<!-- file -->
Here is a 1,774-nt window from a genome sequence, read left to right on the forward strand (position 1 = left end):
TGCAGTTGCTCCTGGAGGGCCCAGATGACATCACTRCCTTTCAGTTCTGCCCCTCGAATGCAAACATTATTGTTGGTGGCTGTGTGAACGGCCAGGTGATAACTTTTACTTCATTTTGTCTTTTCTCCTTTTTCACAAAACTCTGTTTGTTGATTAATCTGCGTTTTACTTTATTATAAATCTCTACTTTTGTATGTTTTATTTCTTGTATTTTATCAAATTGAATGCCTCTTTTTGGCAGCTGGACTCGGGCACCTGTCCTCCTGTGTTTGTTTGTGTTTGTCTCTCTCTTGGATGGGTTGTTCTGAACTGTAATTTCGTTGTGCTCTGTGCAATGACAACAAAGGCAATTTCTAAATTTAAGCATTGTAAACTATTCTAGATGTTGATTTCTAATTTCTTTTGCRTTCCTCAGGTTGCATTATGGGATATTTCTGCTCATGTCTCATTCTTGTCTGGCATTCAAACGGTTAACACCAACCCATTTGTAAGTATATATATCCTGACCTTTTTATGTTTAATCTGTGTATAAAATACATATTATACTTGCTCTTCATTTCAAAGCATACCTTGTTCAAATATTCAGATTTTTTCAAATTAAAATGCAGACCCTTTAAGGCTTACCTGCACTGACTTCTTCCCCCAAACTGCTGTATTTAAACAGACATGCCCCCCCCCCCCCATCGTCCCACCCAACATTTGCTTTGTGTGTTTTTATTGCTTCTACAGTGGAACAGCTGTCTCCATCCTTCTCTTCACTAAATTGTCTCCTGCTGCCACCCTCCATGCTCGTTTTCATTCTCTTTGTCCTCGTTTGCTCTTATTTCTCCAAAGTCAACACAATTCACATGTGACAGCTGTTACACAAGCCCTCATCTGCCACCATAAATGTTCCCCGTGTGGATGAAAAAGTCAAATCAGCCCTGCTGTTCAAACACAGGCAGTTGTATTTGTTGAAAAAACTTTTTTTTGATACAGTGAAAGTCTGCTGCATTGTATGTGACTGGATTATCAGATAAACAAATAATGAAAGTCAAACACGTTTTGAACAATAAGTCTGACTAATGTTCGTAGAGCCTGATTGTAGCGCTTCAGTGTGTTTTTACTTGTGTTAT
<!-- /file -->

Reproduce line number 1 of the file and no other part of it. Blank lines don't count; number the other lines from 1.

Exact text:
Here is a 1,774-nt window from a genome sequence, read left to right on the forward strand (position 1 = left end):